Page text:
New Delhi: Illegal mining, increased mafia operations and strike by a section of workers have brought production to a standstill at many mines of ECL, causing a loss of about Rs 30 crore a month, a senior official said.

"Production at company's many mines, including North Seyarsole, Bansda and Narayankudi, has come to a grinding halt due to illegal mining and mafia operations, which of late have further aggravated. This has resulted in production loss of over 3,000 tonnes a day, estimated at Rs 1 crore daily," a senior Eastern Coalfields Ltd (ECL) official said.

Even as the company is battling with problems, 215 workers engaged in North Seyarsole have also gone on strike as illegal mining led to flooding in the mine, the official added.

"All attempts to persuade them to work at nearby Bansda mines have failed resulting in not only production loss of 3,000 tonnes a day at North Seyarsole but 150 tonnes a day at Bansda," he said.

Attempts to depute them at other working collieries have also failed.

The company, which is one of the seven wholly owned subsidiaries of Coal India (CIL) and has operations in West Bengal and some parts of Jharkhand, had said last week that it was incurring a loss to the tune of Rs 12 crore a month.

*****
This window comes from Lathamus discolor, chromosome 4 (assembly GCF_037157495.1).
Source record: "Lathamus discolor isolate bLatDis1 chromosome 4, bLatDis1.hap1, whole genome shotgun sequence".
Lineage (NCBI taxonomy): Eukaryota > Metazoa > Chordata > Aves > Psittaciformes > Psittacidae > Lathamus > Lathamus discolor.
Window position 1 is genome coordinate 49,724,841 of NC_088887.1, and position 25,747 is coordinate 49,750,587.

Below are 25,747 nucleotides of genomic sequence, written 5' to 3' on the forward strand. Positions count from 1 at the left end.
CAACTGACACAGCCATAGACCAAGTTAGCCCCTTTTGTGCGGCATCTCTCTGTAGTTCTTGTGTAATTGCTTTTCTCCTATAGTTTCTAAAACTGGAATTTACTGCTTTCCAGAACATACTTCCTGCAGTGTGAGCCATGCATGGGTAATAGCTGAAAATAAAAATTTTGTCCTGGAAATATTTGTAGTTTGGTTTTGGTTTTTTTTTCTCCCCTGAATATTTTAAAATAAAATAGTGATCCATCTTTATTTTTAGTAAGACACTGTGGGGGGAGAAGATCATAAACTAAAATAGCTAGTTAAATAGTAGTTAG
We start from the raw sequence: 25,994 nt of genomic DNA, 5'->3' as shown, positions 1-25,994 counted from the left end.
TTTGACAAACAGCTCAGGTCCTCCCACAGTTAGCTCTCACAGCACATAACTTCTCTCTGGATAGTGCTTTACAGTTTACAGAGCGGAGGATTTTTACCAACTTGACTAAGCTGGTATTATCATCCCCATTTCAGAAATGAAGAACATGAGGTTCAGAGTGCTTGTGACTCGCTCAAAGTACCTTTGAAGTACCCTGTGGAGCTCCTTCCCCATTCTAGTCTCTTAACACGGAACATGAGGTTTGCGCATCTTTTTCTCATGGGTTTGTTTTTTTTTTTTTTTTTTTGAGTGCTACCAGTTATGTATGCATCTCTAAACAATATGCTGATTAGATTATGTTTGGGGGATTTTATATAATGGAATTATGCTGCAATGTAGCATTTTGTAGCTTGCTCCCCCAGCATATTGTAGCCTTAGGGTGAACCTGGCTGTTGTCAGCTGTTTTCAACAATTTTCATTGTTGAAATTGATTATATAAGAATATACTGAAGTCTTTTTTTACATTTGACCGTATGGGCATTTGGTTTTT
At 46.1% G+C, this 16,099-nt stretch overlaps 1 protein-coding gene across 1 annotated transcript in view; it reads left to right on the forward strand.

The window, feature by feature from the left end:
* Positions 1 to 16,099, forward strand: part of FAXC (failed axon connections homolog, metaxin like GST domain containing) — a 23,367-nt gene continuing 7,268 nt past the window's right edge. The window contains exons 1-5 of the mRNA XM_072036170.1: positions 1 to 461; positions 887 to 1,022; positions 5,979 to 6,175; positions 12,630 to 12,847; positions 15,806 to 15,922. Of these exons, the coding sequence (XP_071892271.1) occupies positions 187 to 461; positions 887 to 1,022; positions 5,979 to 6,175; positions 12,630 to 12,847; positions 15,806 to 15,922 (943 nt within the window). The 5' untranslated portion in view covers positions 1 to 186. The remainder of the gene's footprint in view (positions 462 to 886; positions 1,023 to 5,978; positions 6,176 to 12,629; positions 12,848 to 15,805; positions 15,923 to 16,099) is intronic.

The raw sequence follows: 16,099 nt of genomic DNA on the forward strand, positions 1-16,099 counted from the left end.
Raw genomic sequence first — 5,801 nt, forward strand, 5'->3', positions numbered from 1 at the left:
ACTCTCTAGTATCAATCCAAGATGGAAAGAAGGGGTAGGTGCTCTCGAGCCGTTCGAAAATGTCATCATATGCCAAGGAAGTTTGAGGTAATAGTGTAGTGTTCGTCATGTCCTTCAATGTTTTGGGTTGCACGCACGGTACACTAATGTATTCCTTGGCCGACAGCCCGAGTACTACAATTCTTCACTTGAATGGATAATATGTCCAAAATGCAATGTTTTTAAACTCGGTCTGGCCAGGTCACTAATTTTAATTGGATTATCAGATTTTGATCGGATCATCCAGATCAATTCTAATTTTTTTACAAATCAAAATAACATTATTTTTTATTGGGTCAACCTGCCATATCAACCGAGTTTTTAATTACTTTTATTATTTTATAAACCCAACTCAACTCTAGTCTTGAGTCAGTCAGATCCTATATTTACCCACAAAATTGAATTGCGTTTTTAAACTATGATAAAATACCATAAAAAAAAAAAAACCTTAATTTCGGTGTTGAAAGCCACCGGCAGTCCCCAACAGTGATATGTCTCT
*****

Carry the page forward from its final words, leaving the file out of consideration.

"Many productive mines ... have come to standstill. Due to continuous disruptions caused by coal mafia and anti-social elements near Raniganj in West Bengal, 40,000 tonnes of coal production is being hampered every month," ECL had said.

"The amount of loss caused due to stopping of production can be very well judged through two mines of Narayankudi and North Seyarsole, where company is accounting a loss of Rs 120 million every month. Government is also incurring huge loss of revenue in the form of royalty," it had said.

The company said it has already reported the matter of "forcible stopping of production and illegal mining" to the local administration a number of times. If the "situation is not controlled in time it may worsen the financial condition of ECL which is already in losses", it added.

Earlier, Coal Minister Sriprakash Jaiswal had said that his ministry is committed to eliminating coal mafia and bringing an end its nexus with corrupt officials.

He had said that the crackdown on coal mafia would be intensified to weed out the evil out from the system as about 10,000 mafia groups operated in the country mostly concentrated in CIL collieries causing huge a loss to the exchequer due annual plunder of about 6 million tonnes.